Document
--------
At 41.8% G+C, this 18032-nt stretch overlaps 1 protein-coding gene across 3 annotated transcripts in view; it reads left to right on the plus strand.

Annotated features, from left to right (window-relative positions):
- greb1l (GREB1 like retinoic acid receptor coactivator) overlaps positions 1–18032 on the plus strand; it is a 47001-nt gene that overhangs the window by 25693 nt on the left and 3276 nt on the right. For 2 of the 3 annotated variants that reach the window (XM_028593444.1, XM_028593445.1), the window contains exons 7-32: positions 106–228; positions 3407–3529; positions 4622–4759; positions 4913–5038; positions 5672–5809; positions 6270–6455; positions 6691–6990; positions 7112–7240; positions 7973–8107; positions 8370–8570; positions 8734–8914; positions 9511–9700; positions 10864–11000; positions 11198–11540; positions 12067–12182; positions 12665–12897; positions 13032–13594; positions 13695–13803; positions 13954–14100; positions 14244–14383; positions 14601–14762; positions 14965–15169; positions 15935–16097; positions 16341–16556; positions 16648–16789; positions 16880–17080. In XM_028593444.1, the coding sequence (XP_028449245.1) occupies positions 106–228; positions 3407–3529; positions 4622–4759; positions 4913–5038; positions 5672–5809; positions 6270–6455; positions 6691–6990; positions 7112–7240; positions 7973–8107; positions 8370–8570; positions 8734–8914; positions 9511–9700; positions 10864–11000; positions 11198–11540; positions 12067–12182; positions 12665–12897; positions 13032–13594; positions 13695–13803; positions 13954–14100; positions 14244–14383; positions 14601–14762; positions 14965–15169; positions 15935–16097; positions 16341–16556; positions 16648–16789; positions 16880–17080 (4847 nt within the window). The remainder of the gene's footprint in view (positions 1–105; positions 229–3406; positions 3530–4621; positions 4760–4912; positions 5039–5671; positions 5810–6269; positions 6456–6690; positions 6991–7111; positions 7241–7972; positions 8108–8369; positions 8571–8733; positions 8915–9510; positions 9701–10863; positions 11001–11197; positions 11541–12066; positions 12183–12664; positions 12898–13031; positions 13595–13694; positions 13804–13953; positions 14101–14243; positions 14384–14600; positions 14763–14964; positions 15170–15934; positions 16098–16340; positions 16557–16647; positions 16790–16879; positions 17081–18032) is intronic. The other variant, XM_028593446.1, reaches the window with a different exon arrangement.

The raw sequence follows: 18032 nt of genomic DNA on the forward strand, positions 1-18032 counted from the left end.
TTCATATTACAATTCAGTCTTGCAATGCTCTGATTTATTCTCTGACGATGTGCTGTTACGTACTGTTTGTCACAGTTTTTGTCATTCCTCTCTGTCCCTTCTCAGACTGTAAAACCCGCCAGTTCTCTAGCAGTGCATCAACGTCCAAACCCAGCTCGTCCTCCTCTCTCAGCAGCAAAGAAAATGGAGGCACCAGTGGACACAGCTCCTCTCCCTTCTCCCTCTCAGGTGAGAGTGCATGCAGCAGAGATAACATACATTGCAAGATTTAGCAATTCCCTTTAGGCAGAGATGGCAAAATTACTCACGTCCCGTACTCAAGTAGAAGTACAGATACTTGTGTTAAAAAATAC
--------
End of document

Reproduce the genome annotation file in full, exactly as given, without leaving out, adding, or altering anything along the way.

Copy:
At 41.8% G+C, this 18032-nt stretch overlaps 1 protein-coding gene across 3 annotated transcripts in view; it reads left to right on the plus strand.

Annotated features, from left to right (window-relative positions):
- greb1l (GREB1 like retinoic acid receptor coactivator) overlaps positions 1–18032 on the plus strand; it is a 47001-nt gene that overhangs the window by 25693 nt on the left and 3276 nt on the right. For 2 of the 3 annotated variants that reach the window (XM_028593444.1, XM_028593445.1), the window contains exons 7-32: positions 106–228; positions 3407–3529; positions 4622–4759; positions 4913–5038; positions 5672–5809; positions 6270–6455; positions 6691–6990; positions 7112–7240; positions 7973–8107; positions 8370–8570; positions 8734–8914; positions 9511–9700; positions 10864–11000; positions 11198–11540; positions 12067–12182; positions 12665–12897; positions 13032–13594; positions 13695–13803; positions 13954–14100; positions 14244–14383; positions 14601–14762; positions 14965–15169; positions 15935–16097; positions 16341–16556; positions 16648–16789; positions 16880–17080. In XM_028593444.1, the coding sequence (XP_028449245.1) occupies positions 106–228; positions 3407–3529; positions 4622–4759; positions 4913–5038; positions 5672–5809; positions 6270–6455; positions 6691–6990; positions 7112–7240; positions 7973–8107; positions 8370–8570; positions 8734–8914; positions 9511–9700; positions 10864–11000; positions 11198–11540; positions 12067–12182; positions 12665–12897; positions 13032–13594; positions 13695–13803; positions 13954–14100; positions 14244–14383; positions 14601–14762; positions 14965–15169; positions 15935–16097; positions 16341–16556; positions 16648–16789; positions 16880–17080 (4847 nt within the window). The remainder of the gene's footprint in view (positions 1–105; positions 229–3406; positions 3530–4621; positions 4760–4912; positions 5039–5671; positions 5810–6269; positions 6456–6690; positions 6991–7111; positions 7241–7972; positions 8108–8369; positions 8571–8733; positions 8915–9510; positions 9701–10863; positions 11001–11197; positions 11541–12066; positions 12183–12664; positions 12898–13031; positions 13595–13694; positions 13804–13953; positions 14101–14243; positions 14384–14600; positions 14763–14964; positions 15170–15934; positions 16098–16340; positions 16557–16647; positions 16790–16879; positions 17081–18032) is intronic. The other variant, XM_028593446.1, reaches the window with a different exon arrangement.

The raw sequence follows: 18032 nt of genomic DNA on the forward strand, positions 1-18032 counted from the left end.
TTCATATTACAATTCAGTCTTGCAATGCTCTGATTTATTCTCTGACGATGTGCTGTTACGTACTGTTTGTCACAGTTTTTGTCATTCCTCTCTGTCCCTTCTCAGACTGTAAAACCCGCCAGTTCTCTAGCAGTGCATCAACGTCCAAACCCAGCTCGTCCTCCTCTCTCAGCAGCAAAGAAAATGGAGGCACCAGTGGACACAGCTCCTCTCCCTTCTCCCTCTCAGGTGAGAGTGCATGCAGCAGAGATAACATACATTGCAAGATTTAGCAATTCCCTTTAGGCAGAGATGGCAAAATTACTCACGTCCCGTACTCAAGTAGAAGTACAGATACTTGTGTTAAAAAATAC